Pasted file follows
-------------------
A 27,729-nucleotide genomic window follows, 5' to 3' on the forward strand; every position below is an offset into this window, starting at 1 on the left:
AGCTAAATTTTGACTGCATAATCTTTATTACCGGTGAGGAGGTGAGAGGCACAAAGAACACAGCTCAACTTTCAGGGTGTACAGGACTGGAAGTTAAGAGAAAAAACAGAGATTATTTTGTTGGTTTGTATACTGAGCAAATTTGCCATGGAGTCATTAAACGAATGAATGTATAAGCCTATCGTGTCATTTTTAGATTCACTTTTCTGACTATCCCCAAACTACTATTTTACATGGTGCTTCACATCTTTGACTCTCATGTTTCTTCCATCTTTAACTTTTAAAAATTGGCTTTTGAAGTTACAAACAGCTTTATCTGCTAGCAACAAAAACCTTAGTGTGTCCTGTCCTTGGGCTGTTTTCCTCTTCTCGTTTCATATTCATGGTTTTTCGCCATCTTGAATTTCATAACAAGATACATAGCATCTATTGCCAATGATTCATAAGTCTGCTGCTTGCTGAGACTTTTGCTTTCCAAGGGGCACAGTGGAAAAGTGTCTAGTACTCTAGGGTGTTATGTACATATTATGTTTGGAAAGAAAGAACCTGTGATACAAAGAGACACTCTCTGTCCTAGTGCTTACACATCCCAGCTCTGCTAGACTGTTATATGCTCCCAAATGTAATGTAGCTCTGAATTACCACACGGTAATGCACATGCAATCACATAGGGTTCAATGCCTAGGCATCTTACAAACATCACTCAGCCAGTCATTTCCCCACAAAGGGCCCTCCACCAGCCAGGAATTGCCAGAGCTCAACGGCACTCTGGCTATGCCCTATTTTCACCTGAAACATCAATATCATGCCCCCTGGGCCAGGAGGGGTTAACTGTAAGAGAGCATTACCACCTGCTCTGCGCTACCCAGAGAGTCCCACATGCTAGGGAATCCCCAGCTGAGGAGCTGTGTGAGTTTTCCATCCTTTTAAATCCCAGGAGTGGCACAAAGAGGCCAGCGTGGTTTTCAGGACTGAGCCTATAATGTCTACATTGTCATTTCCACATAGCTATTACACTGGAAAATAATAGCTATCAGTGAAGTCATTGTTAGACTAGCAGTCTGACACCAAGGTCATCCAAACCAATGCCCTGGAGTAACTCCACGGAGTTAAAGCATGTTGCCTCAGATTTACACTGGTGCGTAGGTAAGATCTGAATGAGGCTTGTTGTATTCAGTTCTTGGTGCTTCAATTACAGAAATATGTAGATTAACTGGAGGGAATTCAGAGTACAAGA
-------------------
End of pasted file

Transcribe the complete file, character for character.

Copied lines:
A 27,729-nucleotide genomic window follows, 5' to 3' on the forward strand; every position below is an offset into this window, starting at 1 on the left:
AGCTAAATTTTGACTGCATAATCTTTATTACCGGTGAGGAGGTGAGAGGCACAAAGAACACAGCTCAACTTTCAGGGTGTACAGGACTGGAAGTTAAGAGAAAAAACAGAGATTATTTTGTTGGTTTGTATACTGAGCAAATTTGCCATGGAGTCATTAAACGAATGAATGTATAAGCCTATCGTGTCATTTTTAGATTCACTTTTCTGACTATCCCCAAACTACTATTTTACATGGTGCTTCACATCTTTGACTCTCATGTTTCTTCCATCTTTAACTTTTAAAAATTGGCTTTTGAAGTTACAAACAGCTTTATCTGCTAGCAACAAAAACCTTAGTGTGTCCTGTCCTTGGGCTGTTTTCCTCTTCTCGTTTCATATTCATGGTTTTTCGCCATCTTGAATTTCATAACAAGATACATAGCATCTATTGCCAATGATTCATAAGTCTGCTGCTTGCTGAGACTTTTGCTTTCCAAGGGGCACAGTGGAAAAGTGTCTAGTACTCTAGGGTGTTATGTACATATTATGTTTGGAAAGAAAGAACCTGTGATACAAAGAGACACTCTCTGTCCTAGTGCTTACACATCCCAGCTCTGCTAGACTGTTATATGCTCCCAAATGTAATGTAGCTCTGAATTACCACACGGTAATGCACATGCAATCACATAGGGTTCAATGCCTAGGCATCTTACAAACATCACTCAGCCAGTCATTTCCCCACAAAGGGCCCTCCACCAGCCAGGAATTGCCAGAGCTCAACGGCACTCTGGCTATGCCCTATTTTCACCTGAAACATCAATATCATGCCCCCTGGGCCAGGAGGGGTTAACTGTAAGAGAGCATTACCACCTGCTCTGCGCTACCCAGAGAGTCCCACATGCTAGGGAATCCCCAGCTGAGGAGCTGTGTGAGTTTTCCATCCTTTTAAATCCCAGGAGTGGCACAAAGAGGCCAGCGTGGTTTTCAGGACTGAGCCTATAATGTCTACATTGTCATTTCCACATAGCTATTACACTGGAAAATAATAGCTATCAGTGAAGTCATTGTTAGACTAGCAGTCTGACACCAAGGTCATCCAAACCAATGCCCTGGAGTAACTCCACGGAGTTAAAGCATGTTGCCTCAGATTTACACTGGTGCGTAGGTAAGATCTGAATGAGGCTTGTTGTATTCAGTTCTTGGTGCTTCAATTACAGAAATATGTAGATTAACTGGAGGGAATTCAGAGTACAAGA